The Supermodel and the Brillo Box: Back Stories and Peculiar Economics from the World of Contemporary Art
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Acquiring contemporary art is about passion and lust, but it is also about branding, about the back story that comes with the art, about the relationship of money and status, and, sometimes, about celebrity. The Supermodel and the Brillo Box follows Don Thompson's 2008 bestseller The $12 Million Stuffed Shark and offers a further journey of discovery into what the Crash of 2008 did to the art market and the changing methods that the major auction houses and dealerships have implemented since then. It describes what happened to that market after the economic implosion following the collapse of Lehman Brothers and offers insights and art-world tales from dealers, auction houses, and former executives of each, from New York and London to Abu Dhabi and Beijing. It begins with the story of a wax, trophy-style, nude upper-body sculpture of supermodel Stephanie Seymour by Italian artist Maurizio Cattelan, which sold for $2.4 million to New York über-collector and private dealer Jose Mugrabi, and recounts the story of a wooden Brillo box that sold for $722,500. The Supermodel and the Brillo Box looks at the increasing dominance of Christie's, Sotheby's, and a few über dealers; the hundreds of millions of new museums coming up in cities like Dubai, Abu Dhabi, and Beijing; the growing importance of the digital art world; and the shrinking role of the mainstream gallery.
issue was whether a fair could both offer exclusivity for clients of branded galleries and at the same time be welcoming to browsers. VIP lacked Miami Basel elbowing and Darwinian competition between Wall Street and Hollywood types. There were no condescending looks from dealers, no need to wear Prada, no art schmoozing—but also, no interaction with other collectors. A final concern was that VIP did not carry the cachet of a branded fair. No one would brag to friends “I bought this at VIP” the
(Warhol), 62 The Last Supper (2011) (Zeng), 222 Lau, Joseph, 219 Lauder, Ronald, 152 Lazarides, Steve, 110 Le Journal des Arts, 214 Le Rêve (Picasso), 16, 44–5, 70 Lear, Norman, 244 Leavin, Margo, 188 Leavitt, William, 188 Legal Daily, 221 Léger, Henri, 57 Lehman Brothers, 24–5, 96, 162 lending, and auction houses, 130–1 LeWitt, Sol, 183 Leo Castelli Gallery (NYC), 37 Lerner, Ralph, 21 Leslie Hindman Auctioneers, Chicago, 142 Levitt, Ted, 30 Lévy, Dominique, 131, 182, 198–200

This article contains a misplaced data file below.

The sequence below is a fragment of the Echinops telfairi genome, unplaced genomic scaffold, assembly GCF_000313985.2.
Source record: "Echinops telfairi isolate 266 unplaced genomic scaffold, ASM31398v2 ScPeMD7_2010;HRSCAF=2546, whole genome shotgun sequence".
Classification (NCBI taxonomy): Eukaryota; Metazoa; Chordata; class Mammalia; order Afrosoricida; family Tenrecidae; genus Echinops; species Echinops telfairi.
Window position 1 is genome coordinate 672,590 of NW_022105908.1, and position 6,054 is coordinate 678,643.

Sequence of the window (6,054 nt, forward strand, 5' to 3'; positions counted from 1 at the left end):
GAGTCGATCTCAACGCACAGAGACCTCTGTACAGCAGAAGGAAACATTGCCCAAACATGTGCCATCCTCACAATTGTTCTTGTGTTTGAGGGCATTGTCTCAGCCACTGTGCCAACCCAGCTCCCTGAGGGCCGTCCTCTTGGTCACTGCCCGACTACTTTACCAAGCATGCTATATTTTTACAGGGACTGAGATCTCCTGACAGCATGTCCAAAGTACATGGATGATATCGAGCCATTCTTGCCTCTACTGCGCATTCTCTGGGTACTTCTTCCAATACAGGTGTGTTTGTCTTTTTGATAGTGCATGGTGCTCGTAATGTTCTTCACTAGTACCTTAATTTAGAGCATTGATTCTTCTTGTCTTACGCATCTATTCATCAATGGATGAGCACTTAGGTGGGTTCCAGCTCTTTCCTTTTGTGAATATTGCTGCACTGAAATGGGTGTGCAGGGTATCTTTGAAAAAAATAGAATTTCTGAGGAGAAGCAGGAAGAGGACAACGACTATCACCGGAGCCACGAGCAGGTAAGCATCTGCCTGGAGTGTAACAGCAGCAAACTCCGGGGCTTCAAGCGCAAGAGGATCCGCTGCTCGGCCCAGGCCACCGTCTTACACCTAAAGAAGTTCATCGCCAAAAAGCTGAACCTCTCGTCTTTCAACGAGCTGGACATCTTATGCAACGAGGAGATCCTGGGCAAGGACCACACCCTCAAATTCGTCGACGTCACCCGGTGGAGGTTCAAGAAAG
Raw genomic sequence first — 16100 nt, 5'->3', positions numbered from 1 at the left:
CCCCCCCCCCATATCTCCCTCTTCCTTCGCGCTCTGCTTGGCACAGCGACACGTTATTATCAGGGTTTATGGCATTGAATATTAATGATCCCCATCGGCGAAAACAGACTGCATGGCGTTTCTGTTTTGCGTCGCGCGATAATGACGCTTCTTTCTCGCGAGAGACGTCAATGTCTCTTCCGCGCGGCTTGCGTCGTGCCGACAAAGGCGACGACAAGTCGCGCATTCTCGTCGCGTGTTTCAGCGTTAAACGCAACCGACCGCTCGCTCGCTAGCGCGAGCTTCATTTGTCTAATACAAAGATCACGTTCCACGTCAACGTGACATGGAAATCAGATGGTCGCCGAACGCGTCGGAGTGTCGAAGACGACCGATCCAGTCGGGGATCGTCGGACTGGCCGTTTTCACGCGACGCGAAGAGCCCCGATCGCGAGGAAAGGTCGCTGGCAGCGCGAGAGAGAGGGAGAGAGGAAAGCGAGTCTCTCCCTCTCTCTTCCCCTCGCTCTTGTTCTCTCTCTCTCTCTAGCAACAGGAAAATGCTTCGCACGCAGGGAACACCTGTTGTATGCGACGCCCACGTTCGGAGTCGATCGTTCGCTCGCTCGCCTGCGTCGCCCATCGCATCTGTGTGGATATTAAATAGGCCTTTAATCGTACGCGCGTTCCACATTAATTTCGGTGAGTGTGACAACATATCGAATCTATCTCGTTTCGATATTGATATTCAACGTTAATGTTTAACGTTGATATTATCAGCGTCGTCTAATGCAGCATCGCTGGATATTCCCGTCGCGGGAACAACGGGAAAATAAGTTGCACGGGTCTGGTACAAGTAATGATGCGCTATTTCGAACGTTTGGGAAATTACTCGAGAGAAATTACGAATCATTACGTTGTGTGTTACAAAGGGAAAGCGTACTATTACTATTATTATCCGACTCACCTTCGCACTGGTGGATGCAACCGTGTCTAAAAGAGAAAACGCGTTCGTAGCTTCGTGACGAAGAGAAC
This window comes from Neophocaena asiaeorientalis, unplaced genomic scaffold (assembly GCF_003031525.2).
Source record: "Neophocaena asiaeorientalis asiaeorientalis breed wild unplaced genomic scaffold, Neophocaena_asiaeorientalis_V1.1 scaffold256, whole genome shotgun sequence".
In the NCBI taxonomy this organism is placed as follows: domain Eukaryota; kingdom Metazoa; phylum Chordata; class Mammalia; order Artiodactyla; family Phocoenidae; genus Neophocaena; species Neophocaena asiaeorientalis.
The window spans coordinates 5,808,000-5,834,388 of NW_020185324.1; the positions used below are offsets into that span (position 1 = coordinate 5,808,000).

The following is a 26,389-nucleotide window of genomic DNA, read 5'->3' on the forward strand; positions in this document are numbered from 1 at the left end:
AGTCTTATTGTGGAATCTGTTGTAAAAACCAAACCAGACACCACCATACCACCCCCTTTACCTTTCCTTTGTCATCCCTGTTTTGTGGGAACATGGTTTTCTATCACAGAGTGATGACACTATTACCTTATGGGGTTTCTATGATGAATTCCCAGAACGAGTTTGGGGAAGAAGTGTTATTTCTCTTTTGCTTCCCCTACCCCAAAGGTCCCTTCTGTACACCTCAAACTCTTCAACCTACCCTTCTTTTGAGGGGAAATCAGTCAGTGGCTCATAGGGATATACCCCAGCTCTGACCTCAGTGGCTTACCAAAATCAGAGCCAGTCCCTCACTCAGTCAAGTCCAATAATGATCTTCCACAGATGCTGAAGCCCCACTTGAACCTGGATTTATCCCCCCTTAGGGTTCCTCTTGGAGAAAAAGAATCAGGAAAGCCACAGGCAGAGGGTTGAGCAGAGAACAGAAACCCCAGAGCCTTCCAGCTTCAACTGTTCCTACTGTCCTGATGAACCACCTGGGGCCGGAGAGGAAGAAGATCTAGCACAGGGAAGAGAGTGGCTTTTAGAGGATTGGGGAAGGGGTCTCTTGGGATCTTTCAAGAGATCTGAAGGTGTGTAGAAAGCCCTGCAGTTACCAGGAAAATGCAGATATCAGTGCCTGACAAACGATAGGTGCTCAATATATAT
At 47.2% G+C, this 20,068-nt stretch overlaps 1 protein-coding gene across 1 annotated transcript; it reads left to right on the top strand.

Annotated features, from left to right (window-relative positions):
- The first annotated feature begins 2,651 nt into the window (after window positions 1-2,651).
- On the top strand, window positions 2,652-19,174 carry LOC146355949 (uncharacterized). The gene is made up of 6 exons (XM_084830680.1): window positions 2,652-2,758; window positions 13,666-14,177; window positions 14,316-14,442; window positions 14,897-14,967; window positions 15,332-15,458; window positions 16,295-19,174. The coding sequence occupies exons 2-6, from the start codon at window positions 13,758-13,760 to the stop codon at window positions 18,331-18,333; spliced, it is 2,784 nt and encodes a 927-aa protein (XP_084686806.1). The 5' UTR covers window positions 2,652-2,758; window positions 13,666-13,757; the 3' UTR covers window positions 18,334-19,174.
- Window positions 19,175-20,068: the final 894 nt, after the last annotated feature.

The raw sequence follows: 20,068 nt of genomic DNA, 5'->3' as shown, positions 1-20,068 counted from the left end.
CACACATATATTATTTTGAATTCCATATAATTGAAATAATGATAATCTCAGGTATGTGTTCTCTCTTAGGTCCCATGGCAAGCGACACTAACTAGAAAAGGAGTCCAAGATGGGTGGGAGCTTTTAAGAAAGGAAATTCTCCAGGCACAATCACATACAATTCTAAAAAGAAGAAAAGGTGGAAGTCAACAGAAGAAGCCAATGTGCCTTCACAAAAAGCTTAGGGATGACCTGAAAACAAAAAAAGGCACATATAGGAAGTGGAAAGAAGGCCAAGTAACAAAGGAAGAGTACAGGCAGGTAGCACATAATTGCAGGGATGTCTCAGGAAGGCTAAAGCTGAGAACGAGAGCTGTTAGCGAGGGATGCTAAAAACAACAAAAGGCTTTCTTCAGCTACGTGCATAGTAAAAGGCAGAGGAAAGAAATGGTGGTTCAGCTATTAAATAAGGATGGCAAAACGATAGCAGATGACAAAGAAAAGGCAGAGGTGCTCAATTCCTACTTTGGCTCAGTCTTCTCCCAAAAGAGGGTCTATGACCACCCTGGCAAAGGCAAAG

director of exhibitions at Hirst’s London gallery, White Cube, describes Hirst’s spot paintings: “They’re incredibly original and counterbalance the decline of originality in the history of painting. It’s taking something that looks machine produced but is actually painted by hand. What we see is not what we see.” This is the generally accepted back story of spot paintings: looks machine made but is not. But that claim is also true of the Howard spots. The Hirst spot by Howard sold at auction
wooden boxes were produced for Hultén several years later, for a 1990 Pop Art exhibition in Russia. Hultén said he was authorized by Warhol to extend the series. The boxes were made by two carpenters at the Malmö Konsthall gallery in Sweden and later exhibited in 1992 at a Bonn museum where Hultén was artistic director. Many of the wooden boxes were later sold. In 1994 the Belgian dealer Ronny van de Velde purchased 40 boxes from Hultén for �640,000 ($992,000). Van de Velde then applied for and
“worldwide one-man Hirst exhibition” titled The Complete Spot Paintings 1986–2011. Gagosian referred to this simultaneous show for one artist as “a historic first.” What motivated the Gagosian spectacular, coming four years after Hirst’s auction betrayal at Sotheby’s? The art world consensus was that Hirst’s dealers still had substantial inventories of his work, many of these spot paintings. More important, Gagosian had a large number of clients who had been unable to resell their Hirst works